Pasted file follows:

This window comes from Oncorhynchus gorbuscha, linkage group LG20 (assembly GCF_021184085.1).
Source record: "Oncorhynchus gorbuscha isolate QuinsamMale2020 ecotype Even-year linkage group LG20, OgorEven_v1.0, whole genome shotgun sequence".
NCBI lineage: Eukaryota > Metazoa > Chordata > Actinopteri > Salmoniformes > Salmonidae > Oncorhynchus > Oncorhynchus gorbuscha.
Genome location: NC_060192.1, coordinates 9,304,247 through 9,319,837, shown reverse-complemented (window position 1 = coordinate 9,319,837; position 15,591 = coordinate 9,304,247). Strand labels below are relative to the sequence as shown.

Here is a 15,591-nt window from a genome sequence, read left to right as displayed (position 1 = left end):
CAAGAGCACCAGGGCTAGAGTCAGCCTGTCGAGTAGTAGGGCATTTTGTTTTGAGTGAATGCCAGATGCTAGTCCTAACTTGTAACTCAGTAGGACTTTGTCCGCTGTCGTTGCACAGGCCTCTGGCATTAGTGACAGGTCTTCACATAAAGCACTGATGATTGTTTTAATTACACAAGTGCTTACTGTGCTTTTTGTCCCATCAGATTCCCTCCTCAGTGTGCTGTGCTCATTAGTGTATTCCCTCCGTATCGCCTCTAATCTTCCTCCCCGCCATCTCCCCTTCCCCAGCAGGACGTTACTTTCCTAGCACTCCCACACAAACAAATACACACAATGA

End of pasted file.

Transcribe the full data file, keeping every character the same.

This window comes from Oncorhynchus gorbuscha, linkage group LG20 (assembly GCF_021184085.1).
Source record: "Oncorhynchus gorbuscha isolate QuinsamMale2020 ecotype Even-year linkage group LG20, OgorEven_v1.0, whole genome shotgun sequence".
NCBI lineage: Eukaryota > Metazoa > Chordata > Actinopteri > Salmoniformes > Salmonidae > Oncorhynchus > Oncorhynchus gorbuscha.
Genome location: NC_060192.1, coordinates 9,304,247 through 9,319,837, shown reverse-complemented (window position 1 = coordinate 9,319,837; position 15,591 = coordinate 9,304,247). Strand labels below are relative to the sequence as shown.

Here is a 15,591-nt window from a genome sequence, read left to right as displayed (position 1 = left end):
CAAGAGCACCAGGGCTAGAGTCAGCCTGTCGAGTAGTAGGGCATTTTGTTTTGAGTGAATGCCAGATGCTAGTCCTAACTTGTAACTCAGTAGGACTTTGTCCGCTGTCGTTGCACAGGCCTCTGGCATTAGTGACAGGTCTTCACATAAAGCACTGATGATTGTTTTAATTACACAAGTGCTTACTGTGCTTTTTGTCCCATCAGATTCCCTCCTCAGTGTGCTGTGCTCATTAGTGTATTCCCTCCGTATCGCCTCTAATCTTCCTCCCCGCCATCTCCCCTTCCCCAGCAGGACGTTACTTTCCTAGCACTCCCACACAAACAAATACACACAATGA